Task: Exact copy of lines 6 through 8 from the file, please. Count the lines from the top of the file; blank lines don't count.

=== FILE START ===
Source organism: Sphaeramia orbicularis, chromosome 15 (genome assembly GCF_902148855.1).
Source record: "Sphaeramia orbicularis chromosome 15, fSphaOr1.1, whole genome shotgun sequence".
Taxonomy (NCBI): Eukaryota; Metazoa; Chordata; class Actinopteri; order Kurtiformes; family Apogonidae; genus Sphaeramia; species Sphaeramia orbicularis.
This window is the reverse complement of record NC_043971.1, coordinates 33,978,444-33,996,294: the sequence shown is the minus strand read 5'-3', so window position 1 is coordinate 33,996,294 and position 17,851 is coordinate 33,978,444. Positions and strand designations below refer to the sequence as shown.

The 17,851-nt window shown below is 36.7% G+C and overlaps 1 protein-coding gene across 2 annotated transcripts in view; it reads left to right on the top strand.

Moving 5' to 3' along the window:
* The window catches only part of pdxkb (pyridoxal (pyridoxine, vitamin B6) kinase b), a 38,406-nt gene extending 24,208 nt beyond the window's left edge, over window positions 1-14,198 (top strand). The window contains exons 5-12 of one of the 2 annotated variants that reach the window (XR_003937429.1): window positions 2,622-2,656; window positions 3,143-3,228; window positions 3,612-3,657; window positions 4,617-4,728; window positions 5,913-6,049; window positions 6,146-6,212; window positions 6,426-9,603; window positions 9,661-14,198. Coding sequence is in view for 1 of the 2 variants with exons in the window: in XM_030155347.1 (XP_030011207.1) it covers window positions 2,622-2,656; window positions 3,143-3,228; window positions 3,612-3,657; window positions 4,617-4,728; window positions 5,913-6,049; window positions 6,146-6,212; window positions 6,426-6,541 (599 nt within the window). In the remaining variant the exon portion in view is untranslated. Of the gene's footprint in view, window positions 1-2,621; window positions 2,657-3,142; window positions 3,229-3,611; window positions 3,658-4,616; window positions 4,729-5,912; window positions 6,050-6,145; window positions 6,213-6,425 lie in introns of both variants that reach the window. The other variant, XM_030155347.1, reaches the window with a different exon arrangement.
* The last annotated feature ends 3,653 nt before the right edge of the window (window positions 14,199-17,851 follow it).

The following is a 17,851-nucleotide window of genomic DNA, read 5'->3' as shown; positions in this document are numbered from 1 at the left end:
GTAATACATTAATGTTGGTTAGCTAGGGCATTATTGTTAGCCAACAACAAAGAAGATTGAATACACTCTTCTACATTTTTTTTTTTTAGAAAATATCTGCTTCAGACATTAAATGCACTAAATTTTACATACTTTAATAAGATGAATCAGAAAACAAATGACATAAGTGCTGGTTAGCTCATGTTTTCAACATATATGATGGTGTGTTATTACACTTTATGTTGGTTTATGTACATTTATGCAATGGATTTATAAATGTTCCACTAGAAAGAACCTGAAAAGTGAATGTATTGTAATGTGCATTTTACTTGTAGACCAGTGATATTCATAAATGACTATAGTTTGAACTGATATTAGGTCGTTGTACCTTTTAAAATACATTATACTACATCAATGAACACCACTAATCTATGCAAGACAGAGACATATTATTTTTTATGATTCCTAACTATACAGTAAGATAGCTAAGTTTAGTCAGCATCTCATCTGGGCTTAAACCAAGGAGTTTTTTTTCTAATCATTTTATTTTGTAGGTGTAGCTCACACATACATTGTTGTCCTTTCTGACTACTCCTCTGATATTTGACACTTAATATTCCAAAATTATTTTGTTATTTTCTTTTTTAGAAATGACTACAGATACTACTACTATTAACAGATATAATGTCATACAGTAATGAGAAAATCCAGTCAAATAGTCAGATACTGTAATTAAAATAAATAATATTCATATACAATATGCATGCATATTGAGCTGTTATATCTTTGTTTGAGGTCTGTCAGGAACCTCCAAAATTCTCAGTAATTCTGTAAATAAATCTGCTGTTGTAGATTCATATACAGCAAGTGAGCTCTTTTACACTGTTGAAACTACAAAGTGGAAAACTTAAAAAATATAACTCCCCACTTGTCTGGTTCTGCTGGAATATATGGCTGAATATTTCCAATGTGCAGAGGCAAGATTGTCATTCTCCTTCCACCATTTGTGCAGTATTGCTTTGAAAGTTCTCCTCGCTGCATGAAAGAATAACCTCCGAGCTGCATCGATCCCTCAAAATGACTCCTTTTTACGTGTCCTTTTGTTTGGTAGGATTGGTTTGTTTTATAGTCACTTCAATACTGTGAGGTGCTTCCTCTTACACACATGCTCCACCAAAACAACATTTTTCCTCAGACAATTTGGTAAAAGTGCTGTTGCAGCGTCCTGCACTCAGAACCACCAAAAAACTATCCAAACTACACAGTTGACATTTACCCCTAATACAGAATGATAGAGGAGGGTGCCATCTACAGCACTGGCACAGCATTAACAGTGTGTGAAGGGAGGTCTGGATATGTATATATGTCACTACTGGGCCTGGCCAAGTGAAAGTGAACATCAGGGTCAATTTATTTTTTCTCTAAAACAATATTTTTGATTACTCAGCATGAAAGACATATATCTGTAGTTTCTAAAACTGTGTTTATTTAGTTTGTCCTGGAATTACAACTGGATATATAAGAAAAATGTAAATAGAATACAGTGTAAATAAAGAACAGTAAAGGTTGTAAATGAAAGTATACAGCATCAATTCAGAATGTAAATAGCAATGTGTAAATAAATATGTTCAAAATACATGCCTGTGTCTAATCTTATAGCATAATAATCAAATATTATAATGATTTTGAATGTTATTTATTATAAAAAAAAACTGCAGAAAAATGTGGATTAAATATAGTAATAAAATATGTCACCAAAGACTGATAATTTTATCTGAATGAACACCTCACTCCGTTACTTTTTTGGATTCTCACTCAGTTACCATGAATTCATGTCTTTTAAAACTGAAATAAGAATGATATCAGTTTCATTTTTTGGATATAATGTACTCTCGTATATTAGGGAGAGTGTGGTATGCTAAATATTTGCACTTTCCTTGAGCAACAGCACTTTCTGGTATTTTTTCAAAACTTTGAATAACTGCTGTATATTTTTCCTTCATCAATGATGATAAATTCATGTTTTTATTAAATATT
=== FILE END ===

Moving 5' to 3' along the window:
* The window catches only part of pdxkb (pyridoxal (pyridoxine, vitamin B6) kinase b), a 38,406-nt gene extending 24,208 nt beyond the window's left edge, over window positions 1-14,198 (top strand). The window contains exons 5-12 of one of the 2 annotated variants that reach the window (XR_003937429.1): window positions 2,622-2,656; window positions 3,143-3,228; window positions 3,612-3,657; window positions 4,617-4,728; window positions 5,913-6,049; window positions 6,146-6,212; window positions 6,426-9,603; window positions 9,661-14,198. Coding sequence is in view for 1 of the 2 variants with exons in the window: in XM_030155347.1 (XP_030011207.1) it covers window positions 2,622-2,656; window positions 3,143-3,228; window positions 3,612-3,657; window positions 4,617-4,728; window positions 5,913-6,049; window positions 6,146-6,212; window positions 6,426-6,541 (599 nt within the window). In the remaining variant the exon portion in view is untranslated. Of the gene's footprint in view, window positions 1-2,621; window positions 2,657-3,142; window positions 3,229-3,611; window positions 3,658-4,616; window positions 4,729-5,912; window positions 6,050-6,145; window positions 6,213-6,425 lie in introns of both variants that reach the window. The other variant, XM_030155347.1, reaches the window with a different exon arrangement.
* The last annotated feature ends 3,653 nt before the right edge of the window (window positions 14,199-17,851 follow it).